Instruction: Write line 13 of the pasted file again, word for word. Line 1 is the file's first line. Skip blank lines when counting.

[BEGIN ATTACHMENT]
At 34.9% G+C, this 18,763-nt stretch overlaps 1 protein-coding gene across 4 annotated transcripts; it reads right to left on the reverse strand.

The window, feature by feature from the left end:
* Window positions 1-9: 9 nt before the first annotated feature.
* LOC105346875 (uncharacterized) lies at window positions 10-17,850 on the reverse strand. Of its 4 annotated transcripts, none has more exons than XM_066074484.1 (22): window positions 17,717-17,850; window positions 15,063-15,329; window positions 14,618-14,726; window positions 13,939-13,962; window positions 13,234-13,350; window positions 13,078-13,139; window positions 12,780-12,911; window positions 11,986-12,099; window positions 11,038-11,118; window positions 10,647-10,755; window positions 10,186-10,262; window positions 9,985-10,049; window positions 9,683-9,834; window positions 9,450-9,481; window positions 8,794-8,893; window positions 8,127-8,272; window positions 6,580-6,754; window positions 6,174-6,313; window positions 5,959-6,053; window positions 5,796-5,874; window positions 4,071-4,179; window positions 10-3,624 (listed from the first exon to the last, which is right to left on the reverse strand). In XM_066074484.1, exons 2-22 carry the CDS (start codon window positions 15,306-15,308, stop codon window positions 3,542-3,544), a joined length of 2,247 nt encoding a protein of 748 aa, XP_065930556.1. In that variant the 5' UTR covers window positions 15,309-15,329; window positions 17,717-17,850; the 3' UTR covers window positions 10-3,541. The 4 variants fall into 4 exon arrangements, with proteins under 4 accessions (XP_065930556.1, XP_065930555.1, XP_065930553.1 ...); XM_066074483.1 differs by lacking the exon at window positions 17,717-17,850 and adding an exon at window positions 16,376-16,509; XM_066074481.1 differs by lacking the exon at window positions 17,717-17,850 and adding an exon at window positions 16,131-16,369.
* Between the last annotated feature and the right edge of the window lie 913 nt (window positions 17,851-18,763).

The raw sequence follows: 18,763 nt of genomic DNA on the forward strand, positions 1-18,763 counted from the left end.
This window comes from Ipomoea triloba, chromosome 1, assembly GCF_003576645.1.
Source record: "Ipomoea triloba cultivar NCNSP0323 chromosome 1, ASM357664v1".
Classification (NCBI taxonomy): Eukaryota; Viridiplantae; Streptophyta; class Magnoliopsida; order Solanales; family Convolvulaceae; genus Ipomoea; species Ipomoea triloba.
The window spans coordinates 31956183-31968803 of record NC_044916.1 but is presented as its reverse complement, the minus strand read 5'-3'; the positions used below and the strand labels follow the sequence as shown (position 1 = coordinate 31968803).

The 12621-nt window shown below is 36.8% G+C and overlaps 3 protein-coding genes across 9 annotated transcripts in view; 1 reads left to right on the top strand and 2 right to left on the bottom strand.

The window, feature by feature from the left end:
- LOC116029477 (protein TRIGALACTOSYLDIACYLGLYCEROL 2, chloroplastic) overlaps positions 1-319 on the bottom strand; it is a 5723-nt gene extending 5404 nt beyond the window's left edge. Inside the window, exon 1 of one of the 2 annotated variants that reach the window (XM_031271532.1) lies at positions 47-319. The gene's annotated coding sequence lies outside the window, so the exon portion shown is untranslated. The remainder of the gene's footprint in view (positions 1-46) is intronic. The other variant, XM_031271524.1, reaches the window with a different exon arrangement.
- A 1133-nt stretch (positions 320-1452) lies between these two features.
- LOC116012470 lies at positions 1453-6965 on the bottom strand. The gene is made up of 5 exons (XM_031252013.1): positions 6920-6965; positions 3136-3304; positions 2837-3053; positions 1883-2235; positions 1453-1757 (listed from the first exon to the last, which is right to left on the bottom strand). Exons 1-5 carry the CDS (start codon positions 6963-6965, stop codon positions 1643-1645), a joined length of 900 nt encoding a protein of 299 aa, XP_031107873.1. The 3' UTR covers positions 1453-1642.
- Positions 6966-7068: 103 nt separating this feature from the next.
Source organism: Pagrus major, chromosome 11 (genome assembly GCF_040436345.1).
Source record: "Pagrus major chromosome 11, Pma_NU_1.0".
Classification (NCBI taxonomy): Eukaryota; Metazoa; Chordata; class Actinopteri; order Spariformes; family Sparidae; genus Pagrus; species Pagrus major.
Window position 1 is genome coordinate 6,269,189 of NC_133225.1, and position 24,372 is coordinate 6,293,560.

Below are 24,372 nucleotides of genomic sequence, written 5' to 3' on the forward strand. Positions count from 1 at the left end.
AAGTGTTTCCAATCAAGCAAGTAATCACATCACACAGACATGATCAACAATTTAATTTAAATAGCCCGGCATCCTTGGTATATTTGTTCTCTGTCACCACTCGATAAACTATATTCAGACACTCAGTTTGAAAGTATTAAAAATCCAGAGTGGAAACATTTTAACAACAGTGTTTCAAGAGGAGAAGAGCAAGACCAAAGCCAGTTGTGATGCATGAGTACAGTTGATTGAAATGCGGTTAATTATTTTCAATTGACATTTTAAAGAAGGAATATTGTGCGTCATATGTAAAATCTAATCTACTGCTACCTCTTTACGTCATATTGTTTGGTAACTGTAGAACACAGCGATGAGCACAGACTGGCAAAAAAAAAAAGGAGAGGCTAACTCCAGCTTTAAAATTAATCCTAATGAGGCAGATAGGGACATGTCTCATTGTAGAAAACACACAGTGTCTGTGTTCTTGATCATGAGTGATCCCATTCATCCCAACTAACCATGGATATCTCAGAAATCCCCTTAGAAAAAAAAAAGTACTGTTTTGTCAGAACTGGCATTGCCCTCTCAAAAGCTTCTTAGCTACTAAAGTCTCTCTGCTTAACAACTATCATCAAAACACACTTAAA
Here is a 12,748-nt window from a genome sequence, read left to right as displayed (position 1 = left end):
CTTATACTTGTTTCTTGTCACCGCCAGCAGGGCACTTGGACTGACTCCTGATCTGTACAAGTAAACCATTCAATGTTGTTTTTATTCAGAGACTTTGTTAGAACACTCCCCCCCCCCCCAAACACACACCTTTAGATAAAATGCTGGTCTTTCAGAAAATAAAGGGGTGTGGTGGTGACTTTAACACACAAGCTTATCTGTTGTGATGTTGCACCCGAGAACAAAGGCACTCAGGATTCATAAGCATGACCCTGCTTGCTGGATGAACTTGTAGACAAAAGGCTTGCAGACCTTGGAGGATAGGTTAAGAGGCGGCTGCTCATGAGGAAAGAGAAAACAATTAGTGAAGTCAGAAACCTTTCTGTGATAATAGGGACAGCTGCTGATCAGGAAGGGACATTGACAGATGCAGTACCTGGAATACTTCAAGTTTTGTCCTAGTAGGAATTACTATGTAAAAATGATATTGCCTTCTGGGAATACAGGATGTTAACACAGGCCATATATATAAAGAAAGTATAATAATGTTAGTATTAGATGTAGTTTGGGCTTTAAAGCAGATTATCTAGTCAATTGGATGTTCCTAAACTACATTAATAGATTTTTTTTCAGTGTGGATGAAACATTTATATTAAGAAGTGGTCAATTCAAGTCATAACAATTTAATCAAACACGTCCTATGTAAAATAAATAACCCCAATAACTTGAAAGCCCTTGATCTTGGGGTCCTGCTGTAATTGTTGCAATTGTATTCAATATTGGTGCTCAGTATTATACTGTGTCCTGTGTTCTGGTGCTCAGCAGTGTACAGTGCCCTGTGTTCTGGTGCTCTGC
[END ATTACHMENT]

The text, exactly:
- LOC116029477 (protein TRIGALACTOSYLDIACYLGLYCEROL 2, chloroplastic) overlaps positions 1-319 on the bottom strand; it is a 5723-nt gene extending 5404 nt beyond the window's left edge. Inside the window, exon 1 of one of the 2 annotated variants that reach the window (XM_031271532.1) lies at positions 47-319. The gene's annotated coding sequence lies outside the window, so the exon portion shown is untranslated. The remainder of the gene's footprint in view (positions 1-46) is intronic. The other variant, XM_031271524.1, reaches the window with a different exon arrangement.